Having a career in HR is tough. We spend most of our time in battling for priority, resources, time and voice in the organizations we belong to. Then we have to defend the policies, practices and decisions of the same organization to employees and enforcement entities. HR professionals are under-trained, over-worked and often burn out in discouragement and frustration. Many would say a career in HR is for the birds!
This month, the Buzz on HR is going to look at lessons management can gain from the birds. Part 1 looked at the Ostrich. Part 2 looked at the Chicken — and our old, childhood friend Chicken Little. Part 3 looked at the Vulture. Part 4 looked at the Sparrow.
The final post in this series will look at the Eagle.
The bald eagle is the national bird and symbol for the United States of America. However, they are not bald; they are “white-haired.” They live away from from largely populated areas in areas with lots of trees and near bodies of water, where they feed mostly on fish and small woodland creatures. They male and females are identical in their markings and feathers, but the females are much larger in size than the males. In the 1990s, the eagle was placed on the endangered species list as its population dwindled in the USA. However, the number of eagles in the US has steadily increased in recent years so the animal was taken off the list in 2007.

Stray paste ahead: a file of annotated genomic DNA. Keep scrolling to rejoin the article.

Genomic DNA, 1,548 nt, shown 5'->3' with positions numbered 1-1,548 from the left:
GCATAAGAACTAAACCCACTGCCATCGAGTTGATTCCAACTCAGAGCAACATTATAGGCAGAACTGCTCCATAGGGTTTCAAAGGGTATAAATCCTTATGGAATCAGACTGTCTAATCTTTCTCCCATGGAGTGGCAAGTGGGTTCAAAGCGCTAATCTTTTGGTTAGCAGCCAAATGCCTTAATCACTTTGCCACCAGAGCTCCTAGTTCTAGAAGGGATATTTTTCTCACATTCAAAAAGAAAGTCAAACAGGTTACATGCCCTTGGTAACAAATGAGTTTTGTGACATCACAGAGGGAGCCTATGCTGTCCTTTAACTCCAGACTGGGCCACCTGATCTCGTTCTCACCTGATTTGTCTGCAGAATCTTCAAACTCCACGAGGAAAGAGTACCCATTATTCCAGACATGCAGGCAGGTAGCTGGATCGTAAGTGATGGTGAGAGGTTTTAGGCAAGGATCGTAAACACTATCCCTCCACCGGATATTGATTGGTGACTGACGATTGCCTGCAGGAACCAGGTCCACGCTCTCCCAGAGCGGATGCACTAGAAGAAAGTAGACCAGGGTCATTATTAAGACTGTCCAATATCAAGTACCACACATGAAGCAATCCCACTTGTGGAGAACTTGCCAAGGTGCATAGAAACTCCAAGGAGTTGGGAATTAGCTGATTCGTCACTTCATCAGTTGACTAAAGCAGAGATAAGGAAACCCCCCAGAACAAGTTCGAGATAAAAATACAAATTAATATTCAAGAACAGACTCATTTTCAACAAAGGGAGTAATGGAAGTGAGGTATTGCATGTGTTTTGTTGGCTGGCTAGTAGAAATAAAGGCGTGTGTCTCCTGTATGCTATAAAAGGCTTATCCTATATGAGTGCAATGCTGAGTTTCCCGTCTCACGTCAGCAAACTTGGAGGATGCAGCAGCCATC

There are lots of interesting things about the eagle. The eagle builds nests that are up to 100 feet wide and 7 feet deep. The eagle has a 7 foot wingspan, it can fly to heights of 10,000 feet or more, it can glide effortlessly through gale force winds, and can dive at speeds up to 100 mph. But I found nothing more interesting than their wings. Eagles shed all the feathers on their wings annually. After a long flight, they spend hours and sometimes days pruning their feathers to trim and remove any that may be damaged and unable to perform optimally.
Can you imagine how much more effective HR could be if we followed the eagle’s example in this way?? If HR took the time after every major project implementation to examine itself for wasteful practices and procedures?? If HR made sure to rid itself of the parts of it that weren’t working optimally and renew its committment to maximum effeciency year after year?? We could soar to new heights and remove both the HR profession and organizational function from extinction!
Because, like the eagle, since about the mid-1990s, HR has been defending its very right to exist. The surge of outsourcing, contracting and consulting has left many HR professionals displaced and discouraged about a future in this profession. And those of us still in place worry about rocking the boat to much for fear of losing our seat at “the table.” However, just like the eagle has seen population growth, HR is seeing a new breed rise in the ranks. And this new generation is armed with understanding of business strategy and goal alignment designed to help us to help the businesses where we work to achieve success.
I am proud to be apart of this profession and its new generation of superstars. And I’m ready to spread my wings to rise and soar like the eagle. Because HR is not for the birds — and it is not for the faint of heart. I look forward to sharing the journey with you! Let’s fly …
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